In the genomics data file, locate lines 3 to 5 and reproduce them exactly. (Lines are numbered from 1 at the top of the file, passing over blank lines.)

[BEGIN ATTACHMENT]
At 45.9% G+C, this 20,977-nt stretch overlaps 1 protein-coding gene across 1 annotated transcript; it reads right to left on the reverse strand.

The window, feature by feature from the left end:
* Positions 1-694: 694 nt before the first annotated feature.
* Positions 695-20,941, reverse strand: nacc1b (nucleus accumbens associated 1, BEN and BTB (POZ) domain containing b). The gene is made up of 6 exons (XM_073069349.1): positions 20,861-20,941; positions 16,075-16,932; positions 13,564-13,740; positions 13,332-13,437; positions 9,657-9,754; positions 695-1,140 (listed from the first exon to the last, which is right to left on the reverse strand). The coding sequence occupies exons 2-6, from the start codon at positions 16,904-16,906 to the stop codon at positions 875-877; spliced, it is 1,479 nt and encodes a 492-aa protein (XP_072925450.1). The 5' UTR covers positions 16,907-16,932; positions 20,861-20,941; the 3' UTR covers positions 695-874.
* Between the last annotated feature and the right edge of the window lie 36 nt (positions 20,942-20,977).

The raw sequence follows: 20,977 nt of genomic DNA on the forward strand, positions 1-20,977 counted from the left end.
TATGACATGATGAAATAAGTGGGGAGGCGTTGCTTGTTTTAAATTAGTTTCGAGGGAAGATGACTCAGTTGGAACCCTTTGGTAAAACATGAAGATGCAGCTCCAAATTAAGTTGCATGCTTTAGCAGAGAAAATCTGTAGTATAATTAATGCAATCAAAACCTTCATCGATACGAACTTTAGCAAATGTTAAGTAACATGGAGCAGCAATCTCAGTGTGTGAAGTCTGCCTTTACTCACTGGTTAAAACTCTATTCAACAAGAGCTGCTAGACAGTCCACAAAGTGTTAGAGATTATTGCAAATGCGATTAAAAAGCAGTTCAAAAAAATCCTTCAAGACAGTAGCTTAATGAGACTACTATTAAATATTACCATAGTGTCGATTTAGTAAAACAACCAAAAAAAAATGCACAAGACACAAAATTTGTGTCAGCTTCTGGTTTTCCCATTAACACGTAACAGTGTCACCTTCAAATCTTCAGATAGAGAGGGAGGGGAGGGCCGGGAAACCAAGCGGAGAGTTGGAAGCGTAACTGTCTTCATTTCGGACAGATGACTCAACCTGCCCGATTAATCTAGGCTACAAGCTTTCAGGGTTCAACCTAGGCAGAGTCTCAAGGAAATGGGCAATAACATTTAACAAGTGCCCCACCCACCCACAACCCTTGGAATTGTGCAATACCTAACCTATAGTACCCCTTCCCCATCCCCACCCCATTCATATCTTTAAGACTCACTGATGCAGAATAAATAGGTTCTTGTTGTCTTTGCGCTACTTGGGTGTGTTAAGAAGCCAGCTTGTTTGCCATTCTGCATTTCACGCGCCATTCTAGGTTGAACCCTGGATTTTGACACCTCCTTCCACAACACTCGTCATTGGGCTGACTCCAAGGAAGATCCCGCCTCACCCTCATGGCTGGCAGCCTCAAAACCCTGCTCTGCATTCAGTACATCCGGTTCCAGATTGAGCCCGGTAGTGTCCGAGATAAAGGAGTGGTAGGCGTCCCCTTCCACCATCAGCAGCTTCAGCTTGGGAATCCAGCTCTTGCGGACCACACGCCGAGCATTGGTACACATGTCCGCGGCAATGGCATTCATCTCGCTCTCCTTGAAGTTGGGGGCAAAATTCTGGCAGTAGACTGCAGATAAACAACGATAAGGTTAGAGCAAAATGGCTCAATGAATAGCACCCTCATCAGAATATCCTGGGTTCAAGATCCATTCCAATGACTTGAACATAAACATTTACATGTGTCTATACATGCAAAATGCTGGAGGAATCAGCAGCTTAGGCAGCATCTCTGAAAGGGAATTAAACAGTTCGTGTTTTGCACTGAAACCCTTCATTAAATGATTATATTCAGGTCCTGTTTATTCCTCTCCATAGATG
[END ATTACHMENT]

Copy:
* Positions 1-694: 694 nt before the first annotated feature.
* Positions 695-20,941, reverse strand: nacc1b (nucleus accumbens associated 1, BEN and BTB (POZ) domain containing b). The gene is made up of 6 exons (XM_073069349.1): positions 20,861-20,941; positions 16,075-16,932; positions 13,564-13,740; positions 13,332-13,437; positions 9,657-9,754; positions 695-1,140 (listed from the first exon to the last, which is right to left on the reverse strand). The coding sequence occupies exons 2-6, from the start codon at positions 16,904-16,906 to the stop codon at positions 875-877; spliced, it is 1,479 nt and encodes a 492-aa protein (XP_072925450.1). The 5' UTR covers positions 16,907-16,932; positions 20,861-20,941; the 3' UTR covers positions 695-874.
* Between the last annotated feature and the right edge of the window lie 36 nt (positions 20,942-20,977).